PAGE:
Canadian HR Reporter

July 2021 CAN

Canadian HR Reporter is the national journal of human resource management. It features the latest workplace news, HR best practices, employment law commentary and tools and tips for employers to get the most out of their workforce.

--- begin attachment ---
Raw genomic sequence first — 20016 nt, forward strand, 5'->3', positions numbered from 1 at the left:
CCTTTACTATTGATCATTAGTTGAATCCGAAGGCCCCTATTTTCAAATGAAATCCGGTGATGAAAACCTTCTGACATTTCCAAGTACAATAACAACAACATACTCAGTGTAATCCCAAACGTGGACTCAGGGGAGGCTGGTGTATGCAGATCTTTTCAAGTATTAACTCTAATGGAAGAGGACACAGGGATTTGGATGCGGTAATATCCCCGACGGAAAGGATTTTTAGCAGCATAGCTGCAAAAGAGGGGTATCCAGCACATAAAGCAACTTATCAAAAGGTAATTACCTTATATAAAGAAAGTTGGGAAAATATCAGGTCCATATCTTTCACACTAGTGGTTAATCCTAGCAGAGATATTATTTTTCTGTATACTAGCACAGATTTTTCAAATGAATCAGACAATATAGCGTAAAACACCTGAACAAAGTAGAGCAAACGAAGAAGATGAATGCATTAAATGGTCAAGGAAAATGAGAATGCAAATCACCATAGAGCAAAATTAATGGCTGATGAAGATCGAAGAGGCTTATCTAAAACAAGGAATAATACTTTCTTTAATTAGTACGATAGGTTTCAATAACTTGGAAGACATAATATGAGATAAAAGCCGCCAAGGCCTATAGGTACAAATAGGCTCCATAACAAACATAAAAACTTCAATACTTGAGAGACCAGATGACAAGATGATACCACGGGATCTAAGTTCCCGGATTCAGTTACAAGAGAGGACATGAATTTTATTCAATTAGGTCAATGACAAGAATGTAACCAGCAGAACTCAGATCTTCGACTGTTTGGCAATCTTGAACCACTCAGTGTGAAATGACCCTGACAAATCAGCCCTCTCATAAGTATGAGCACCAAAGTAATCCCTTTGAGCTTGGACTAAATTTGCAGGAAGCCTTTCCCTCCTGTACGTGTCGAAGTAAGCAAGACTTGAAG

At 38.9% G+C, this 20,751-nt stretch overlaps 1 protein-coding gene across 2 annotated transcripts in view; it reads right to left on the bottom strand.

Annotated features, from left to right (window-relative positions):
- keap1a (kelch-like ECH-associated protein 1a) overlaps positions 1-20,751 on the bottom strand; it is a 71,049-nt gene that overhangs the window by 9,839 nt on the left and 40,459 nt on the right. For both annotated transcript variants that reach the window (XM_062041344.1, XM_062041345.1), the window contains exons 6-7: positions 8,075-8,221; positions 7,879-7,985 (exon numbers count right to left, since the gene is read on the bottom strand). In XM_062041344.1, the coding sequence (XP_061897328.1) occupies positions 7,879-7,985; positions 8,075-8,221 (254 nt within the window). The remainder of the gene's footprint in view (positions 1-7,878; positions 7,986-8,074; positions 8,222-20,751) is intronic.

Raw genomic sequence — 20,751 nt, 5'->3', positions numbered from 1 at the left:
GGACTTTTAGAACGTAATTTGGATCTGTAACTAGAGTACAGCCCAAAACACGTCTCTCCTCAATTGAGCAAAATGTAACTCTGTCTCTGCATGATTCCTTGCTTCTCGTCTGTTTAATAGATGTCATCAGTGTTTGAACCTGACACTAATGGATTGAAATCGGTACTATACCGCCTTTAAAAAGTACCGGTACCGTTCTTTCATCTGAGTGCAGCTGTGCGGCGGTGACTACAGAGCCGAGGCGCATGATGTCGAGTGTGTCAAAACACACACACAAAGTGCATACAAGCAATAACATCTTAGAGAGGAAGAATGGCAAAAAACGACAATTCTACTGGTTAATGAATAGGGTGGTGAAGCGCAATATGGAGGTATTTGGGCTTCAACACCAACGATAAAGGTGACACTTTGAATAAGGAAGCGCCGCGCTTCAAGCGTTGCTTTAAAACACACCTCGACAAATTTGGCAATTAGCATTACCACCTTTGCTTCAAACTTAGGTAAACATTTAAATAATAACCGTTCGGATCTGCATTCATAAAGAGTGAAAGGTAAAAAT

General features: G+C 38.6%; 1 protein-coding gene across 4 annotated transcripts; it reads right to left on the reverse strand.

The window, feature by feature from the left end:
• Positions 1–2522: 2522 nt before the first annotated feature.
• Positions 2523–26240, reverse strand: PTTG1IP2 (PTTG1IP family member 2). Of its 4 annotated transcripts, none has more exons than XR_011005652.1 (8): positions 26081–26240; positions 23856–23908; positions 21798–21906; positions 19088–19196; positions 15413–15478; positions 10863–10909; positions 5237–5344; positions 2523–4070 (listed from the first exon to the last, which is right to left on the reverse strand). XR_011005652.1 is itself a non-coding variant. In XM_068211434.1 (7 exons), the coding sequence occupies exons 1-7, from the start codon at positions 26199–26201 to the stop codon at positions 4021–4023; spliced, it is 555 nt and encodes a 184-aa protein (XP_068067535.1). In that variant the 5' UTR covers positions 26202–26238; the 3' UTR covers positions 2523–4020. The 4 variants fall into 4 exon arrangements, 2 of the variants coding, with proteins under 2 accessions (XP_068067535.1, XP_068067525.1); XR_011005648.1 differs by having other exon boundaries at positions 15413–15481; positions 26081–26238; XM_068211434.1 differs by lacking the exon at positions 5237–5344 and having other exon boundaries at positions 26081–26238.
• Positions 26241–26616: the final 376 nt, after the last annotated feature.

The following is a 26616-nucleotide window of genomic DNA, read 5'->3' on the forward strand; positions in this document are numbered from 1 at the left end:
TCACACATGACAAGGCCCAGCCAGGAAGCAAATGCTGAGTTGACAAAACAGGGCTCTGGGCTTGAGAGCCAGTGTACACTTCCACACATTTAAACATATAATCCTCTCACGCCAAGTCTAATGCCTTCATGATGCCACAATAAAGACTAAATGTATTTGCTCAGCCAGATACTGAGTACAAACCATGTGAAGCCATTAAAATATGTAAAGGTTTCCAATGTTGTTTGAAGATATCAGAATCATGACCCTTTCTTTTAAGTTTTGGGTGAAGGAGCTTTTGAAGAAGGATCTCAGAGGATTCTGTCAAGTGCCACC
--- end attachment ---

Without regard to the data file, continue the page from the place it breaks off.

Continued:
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2 N E W S be used by the joint health and safety committee for equipment upgrades. The company did have an outbreak at one location, but overall it's been fortunate, says Larouche, citing ongoing safety measures such as thermal scan- ning, face masks and visors, along with social distancing, disinfecting and some rapid testing. "We have many, many things to protect people. But we're not immune." There's no doubt that vaccination is going to be a key factor in the workplace going forward, says Kate McNeill-Keller, partner at McCarthy Tétrault in Toronto. "What that looks like will vary from business to business and workplace to workplace, and potentially province to province," she says. "Employers are going to continue to need to evaluate all of the various health- and safety- related options that present themselves, and vaccines are going to be a significant part of that." To that end, employers in an unpreced- ented situation face many questions about vaccines, from requirements and accom- modation to efficacy, incentives, employee privacy and passports. Should vaccines be mandated? Of course, one of the biggest questions confronting employers is whether vaccines should be mandated for their workplace once they are widely available among the population. "[Employers] have the difficult and unenviable task of balancing the health and safety concerns of their employees or visitors or customers with the human rights concerns of their employees and workers," says Puneet Tiwari, legal counsel and legal claims manager at Peninsula Canada in Toronto. It's definitely workplace- or sector- specific, he says. But mandating vaccines depends on a lot of factors. "The consensus generally is that forcing someone to put the needle in their arm is not something an employer can do," she says. "But whether there is organizational redesign, whether there are changes in terms and conditions of employment, whether there are accom- modation or other issues that come out of vaccination is very much a live issue and will depend on a host of factors, including the nature of the workplace… occupational health and safety and public health guidelines, and the circumstances of individual employees." As part of that, employers "will look to whether identifying certain individual employees as vaccinated versus non- vaccinated, and altering terms and condi- tions of employment associated with that, will be a reality," says McNeill-Keller. As an occupational health and safety obligation, employers should have vaccine policies, and they should be mandating that all employees be vaccinated, says Ian Pickard, partner at McInnes Cooper in Halifax. "That's the easy part, and I think that would be fairly unanimous. But the harder part is: What's the repercussion to the employee who chooses not to have the vaccine? And our position is… that employee shouldn't be terminated in that situation. You need to find… an 'off ramp' for the employees." That could mean a leave of absence without pay until herd immunity is achieved, working from home, agreeing to be tested before work or demon- strating that they've had COVID — although the latter could be problematic unless the science is clear that someone with the antibodies is not going to be able to spread it, says Pickard. "As long as there's an option for the "If you're in a long-term care home or in any kind of health setting where there's vulnerable individuals, or in a sector that is really an essential service or where social distancing or other protective measures can't be maintained, I think it's very important that those employers mandate something." But that doesn't mean people either have to be vaccinated or they'll be fired, says Tiwari; it means the employer should try to find an alternative. "For example… your employer could ask you to stay home until the pandemic is over because you refuse to get a vaccine. That would be reasonable." Employers will look to be a driving force towards "getting us as a society to herd immunity by incentivizing vaccin- ation, by encouraging and educating their workforces to become vaccinated, and potentially mandating vaccina- tions in particular environments," says McNeill-Keller. person who doesn't want to be vaccin- ated, other than staying home… that's satisfactory, then I'm good with it. That delegitimizes any argument about 'My body, my right,'" he says. "I do think in order to be enforceable, there needs to be a second option." Accommodation considerations When it comes to human rights objec- tions to having the vaccine, the two that need to be accommodated are religious and disability objections. But for those people who don't want to be vaccinated or are scared of the shot or think "the government is going to put a tracking device in them," says Pickard, that's not a human rights issue, so they're not entitled to accommodation. Even with valid human rights objec- tions, the employer's only obligation is to accommodate to the point of undue hard- ship. If allowing that person to come to work without being vaccinated is creating a risk for everybody else and there is no way to accommodate them, "it might be an undue hardship," he says. In health care or long-term care, for example, where large groups of people are being serviced by the employees, "I would argue it would be undue hardship to allow one or two unvaccinated people or untested people to be in that space," says Pickard. But if workers are working from home, the employer may not be able to require those people to be vaccinated because the impact is little or none. "Your undue hardship argument becomes tough at that point," he says. "They' ll say, 'Well, I've been working from home totally fine for the last year and a half. Why can't I just keep doing this?'" WORKERS DIVIDED ON VACCINE REQUIREMENTS Source: Perceptyx, U.S. "I would argue it would be undue hardship to allow one or two unvaccinated people or untested people to be in [a health-care] space." Ian Pickard, McInnes Cooper 47% Percentage of workers who believe employers should require employees to get vaccinated against COVID-19 43% Percentage of workers who say they would consider leaving their organization if taking the vaccine was a requirement 64% Percentage of workers who believe there is no safe return to work until all employees are vaccinated 54% Percentage of workers who say they would feel safe returning to the office if they were vaccinated but others are not Vaccines> pg. 1